The energy minister of Norway has been in discussions over the construction of a floating, offshore wind farm, like the Hywind project pioneered by Norway’s Equinor off the Scottish coast.
Minister Terje Søviknes said he hoped to have a proposal ready by the autumn.
In wind power, Norway had the capacity to generate 3.6 terawatt hours of wind power and another 5.5 terawatt hours were being prepared, Søviknes said in February. He said by 2020, it was likely that Norway would have more than 10 terawatt hours of wind power.
In December, the Oslo government unveiled plans to open one or two sites floating offshore wind farms.
Søviknes said he would meet companies to discuss the projects.
The global offshore wind capacity surpassed 18.8 GW by the end of last year, with just 2MW in Norway, the Global Wind Energy Council reported.
The world’s first floating wind farm, the 30MW Hywind installation off the Aberdeenshire coast at Peterhead, achieved an average capacity factor of about 65 per cent during November, December and January. This meant it was running at 100-per-cent efficiency for 65 per cent of the time, far exceeding expectations. Equinor operates Hywind together with its partner Masdar.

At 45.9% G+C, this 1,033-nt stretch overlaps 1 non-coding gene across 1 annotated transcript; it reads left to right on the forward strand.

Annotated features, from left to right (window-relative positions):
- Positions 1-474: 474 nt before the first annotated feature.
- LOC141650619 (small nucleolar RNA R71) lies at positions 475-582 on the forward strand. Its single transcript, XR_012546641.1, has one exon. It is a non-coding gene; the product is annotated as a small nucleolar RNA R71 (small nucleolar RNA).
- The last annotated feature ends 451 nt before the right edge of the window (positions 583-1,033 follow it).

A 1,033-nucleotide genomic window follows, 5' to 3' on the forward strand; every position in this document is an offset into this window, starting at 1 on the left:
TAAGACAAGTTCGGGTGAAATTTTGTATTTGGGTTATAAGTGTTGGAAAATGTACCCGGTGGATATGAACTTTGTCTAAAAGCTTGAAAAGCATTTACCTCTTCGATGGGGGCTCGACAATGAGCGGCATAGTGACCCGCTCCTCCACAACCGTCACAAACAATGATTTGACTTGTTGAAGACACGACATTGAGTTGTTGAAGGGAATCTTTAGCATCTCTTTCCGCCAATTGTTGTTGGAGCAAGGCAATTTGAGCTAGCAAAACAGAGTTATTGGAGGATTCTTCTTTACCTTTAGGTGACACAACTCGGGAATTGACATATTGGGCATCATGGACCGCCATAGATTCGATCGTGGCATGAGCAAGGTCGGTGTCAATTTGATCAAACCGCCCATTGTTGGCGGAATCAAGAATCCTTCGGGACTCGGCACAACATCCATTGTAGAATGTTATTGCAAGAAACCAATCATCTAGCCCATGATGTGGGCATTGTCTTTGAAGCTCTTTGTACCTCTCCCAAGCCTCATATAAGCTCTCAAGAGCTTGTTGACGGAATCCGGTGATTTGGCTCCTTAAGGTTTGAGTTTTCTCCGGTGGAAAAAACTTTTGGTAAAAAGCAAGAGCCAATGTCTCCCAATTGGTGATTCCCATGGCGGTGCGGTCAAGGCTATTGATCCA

In February, Equinor, which rebranded itself from Statoil last month to demonstrate its move away from fossil-fuel dependency, said it was eyeing floating offshore wind projects in Asia, on North America’s Pacific coast and elsewhere in Europe. It estimated that up to 80 per cent of the world’s potential offshore wind resources were in waters of more than 60 metres, where traditional seabed-fixed installations were not suitable.
The Hywind project has harnessed North Sea oil-rig construction expertise to attach the project to the seabed.
“We see growing potential for floating and we expect about 13 gigawatts of offshore floating wind to be installed by 2030, not Statoil, but on a global basis,” said Irene Rummelhoff, new energy solutions boss at Equinor.
“We’re working very hard to mature our offshore floating projects. We have an exciting one that we’re working on in Norway, trying to combine floating offshore wind with oil and gas installations,” Rummelhoff added.
She said Equinor saw offshore opportunities in France, Ireland, the US Pacific coast and Japan.
Hywind is providing a model that could be copied globally. Picture credit: YouTube